4 years ago · transitionalw · 0 comments
When adult caregivers face the end of life for someone they love deeply, there may be little chance to resolve their feelings—unless they’re aware and have a deep desire to “clean house.” Such housekeeping can make a world of difference in the peace with which the loved one passes. Here’s a personal story that illustrates the healing that is possible when we can be honest and clear in our desire to resolve our past.
My mother had difficulty letting others love her most of her life. An example of this occurred when I was about eleven years old. I had saved my babysitting money to buy my mother a special Christmas present. She had always complained of her feet being cold in the mornings, so I bought her some pink, fluffy slippers. I was so excited about the “secret.” I had earned, saved, and then purchased the perfect gift. Christmas morning came and went. My mother never opened the gift from me. I felt tremendously rejected.
Years later when I was cleaning my mother’s closet, I found the slippers. “Mom, why didn’t you ever open my gift and use them? I was so excited about having earned the money and giving you something I thought you could really use, something I thought you would love.”
Pensively she responded, “I always thought you worked too hard as a child. You started right after we adopted you, collecting the newspapers to sell to the Pottery Barn, and later cleaning homes and babysitting almost every night. I didn’t want you spending your money on me.”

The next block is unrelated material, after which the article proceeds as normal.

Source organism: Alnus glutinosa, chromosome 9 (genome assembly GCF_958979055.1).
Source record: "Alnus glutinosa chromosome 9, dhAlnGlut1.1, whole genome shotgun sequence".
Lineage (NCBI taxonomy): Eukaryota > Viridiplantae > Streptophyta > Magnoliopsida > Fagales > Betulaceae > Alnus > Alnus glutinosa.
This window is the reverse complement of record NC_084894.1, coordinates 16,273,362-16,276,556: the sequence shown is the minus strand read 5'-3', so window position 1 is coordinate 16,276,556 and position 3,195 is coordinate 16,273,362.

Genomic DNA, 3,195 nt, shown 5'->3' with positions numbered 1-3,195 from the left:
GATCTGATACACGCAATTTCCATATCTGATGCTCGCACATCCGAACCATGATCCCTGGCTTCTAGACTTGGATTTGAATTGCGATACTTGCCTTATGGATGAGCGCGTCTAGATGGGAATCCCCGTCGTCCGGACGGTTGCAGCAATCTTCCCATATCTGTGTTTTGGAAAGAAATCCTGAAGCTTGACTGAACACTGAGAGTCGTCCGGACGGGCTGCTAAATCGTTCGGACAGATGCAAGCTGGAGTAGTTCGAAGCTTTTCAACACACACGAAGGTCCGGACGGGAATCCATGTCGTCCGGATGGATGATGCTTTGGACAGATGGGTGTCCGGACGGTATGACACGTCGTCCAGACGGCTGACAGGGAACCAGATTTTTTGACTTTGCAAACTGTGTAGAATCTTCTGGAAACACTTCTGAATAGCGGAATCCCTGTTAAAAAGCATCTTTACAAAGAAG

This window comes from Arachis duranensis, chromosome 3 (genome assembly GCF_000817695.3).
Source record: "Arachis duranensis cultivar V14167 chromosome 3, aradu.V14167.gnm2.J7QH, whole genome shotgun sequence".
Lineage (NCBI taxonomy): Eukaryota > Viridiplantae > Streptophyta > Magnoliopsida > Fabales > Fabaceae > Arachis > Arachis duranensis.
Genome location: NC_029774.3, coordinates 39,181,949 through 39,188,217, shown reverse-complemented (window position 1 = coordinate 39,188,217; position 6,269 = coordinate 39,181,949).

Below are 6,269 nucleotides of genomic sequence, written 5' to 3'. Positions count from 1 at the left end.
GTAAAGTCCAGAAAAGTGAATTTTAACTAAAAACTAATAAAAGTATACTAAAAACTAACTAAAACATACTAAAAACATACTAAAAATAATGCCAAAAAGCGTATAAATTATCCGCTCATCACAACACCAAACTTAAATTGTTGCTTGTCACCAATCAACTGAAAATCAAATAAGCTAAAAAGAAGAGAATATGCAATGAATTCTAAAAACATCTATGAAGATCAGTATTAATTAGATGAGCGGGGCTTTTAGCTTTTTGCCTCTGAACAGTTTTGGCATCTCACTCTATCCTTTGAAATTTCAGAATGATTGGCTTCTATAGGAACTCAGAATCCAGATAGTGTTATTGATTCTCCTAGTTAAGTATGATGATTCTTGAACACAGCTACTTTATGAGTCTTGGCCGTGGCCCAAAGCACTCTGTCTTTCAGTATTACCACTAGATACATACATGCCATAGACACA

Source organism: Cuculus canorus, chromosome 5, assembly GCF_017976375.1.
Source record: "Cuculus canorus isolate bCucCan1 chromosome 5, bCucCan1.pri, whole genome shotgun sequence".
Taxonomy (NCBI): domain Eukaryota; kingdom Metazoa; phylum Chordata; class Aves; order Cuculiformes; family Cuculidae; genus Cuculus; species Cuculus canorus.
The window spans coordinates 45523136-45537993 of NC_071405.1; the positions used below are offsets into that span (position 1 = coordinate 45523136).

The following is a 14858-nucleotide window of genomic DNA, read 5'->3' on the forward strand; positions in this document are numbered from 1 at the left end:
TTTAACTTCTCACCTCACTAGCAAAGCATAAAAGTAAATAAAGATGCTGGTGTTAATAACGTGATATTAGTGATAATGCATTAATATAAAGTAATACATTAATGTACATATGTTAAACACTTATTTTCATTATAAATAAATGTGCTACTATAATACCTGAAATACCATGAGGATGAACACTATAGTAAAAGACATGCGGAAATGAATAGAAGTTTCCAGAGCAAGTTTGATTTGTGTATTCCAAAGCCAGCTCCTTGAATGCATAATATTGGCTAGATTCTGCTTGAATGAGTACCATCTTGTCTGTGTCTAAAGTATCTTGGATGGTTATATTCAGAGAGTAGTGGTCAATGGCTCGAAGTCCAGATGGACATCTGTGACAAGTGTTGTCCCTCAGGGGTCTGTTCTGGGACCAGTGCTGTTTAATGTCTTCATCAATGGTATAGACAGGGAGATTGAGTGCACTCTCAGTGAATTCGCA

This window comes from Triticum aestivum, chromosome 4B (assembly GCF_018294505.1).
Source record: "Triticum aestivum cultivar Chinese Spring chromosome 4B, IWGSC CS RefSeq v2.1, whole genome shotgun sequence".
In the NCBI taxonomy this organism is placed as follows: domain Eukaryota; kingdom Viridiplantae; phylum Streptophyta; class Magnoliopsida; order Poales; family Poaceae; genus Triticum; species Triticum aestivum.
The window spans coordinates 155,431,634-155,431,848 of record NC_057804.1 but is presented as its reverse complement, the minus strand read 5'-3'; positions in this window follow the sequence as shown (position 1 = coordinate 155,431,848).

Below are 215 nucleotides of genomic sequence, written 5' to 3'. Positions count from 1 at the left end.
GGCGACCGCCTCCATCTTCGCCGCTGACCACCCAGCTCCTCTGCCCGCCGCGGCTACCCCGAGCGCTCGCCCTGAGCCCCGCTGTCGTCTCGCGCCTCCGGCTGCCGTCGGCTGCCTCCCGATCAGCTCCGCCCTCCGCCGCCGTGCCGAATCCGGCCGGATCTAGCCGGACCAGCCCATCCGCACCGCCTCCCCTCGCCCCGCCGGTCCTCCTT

Pausing for a moment, she sheepishly added, “I had intended on returning the slippers and giving the money back to you.” She had recognized that I was a child who worked too hard and was missing a lot in the play department. She hadn’t understood that my desire to give to her was a way for me to express my gratitude and love for her. She had no idea that I had taken her actions as rejection. What I came to believe later was that she hadn’t known how to let love in, mine or anyone else’s. She hadn’t felt worthy of my time, my gifts, or my love.
But through the process of my own personal growth and development, I healed the feelings of rejection from this event prior to my mother’s illness, making it possible to look back with new perceptions and have a different understanding of what my mom intended. Many people who have not dealt with this type of emotional scar continue to harbor the buried feelings of hurt from the unresolved events of their childhood.
All of us have these stories of miscommunication, hurt, and misinterpreting the actions of others. When we personalize the behaviors of our declining loved one, we see their actions through the lenses of our hurt from the past. Our unresolved feelings can interfere with our effectiveness to care of our loved one.
As my mother declined in health, we talked a lot about her early childhood. She came to see how she had spent her life wanting the love of others but not knowing how to accept it when it was there. As a family caregiver, I felt my primary role now was to encourage and support her in recognizing the value she had as a person. I believed she would only accept love from others when she learned to love and accept herself. I was just a messenger, holding up the mirror for her to look deeper inside, at the person I knew her to be.
It was an opportunity for her to heal, even at the end. Morning Star Holmes M.A. is a Transitional Life Coach, Family Consultant and author of the book, Transitional Wisdom, A Guide to Healthy Aging & Completing Life with Dignity and a companion Transitional Wisdom Action Journal. She works with individuals and their family members experiencing age-related decline, life-threatening illness and life transitions. For further information on Resolving the Past with No Regrets and to sign-up for a complementary pre-assessment of your family’s needs please contact Morning Star Holmes ~firstname.lastname@example.org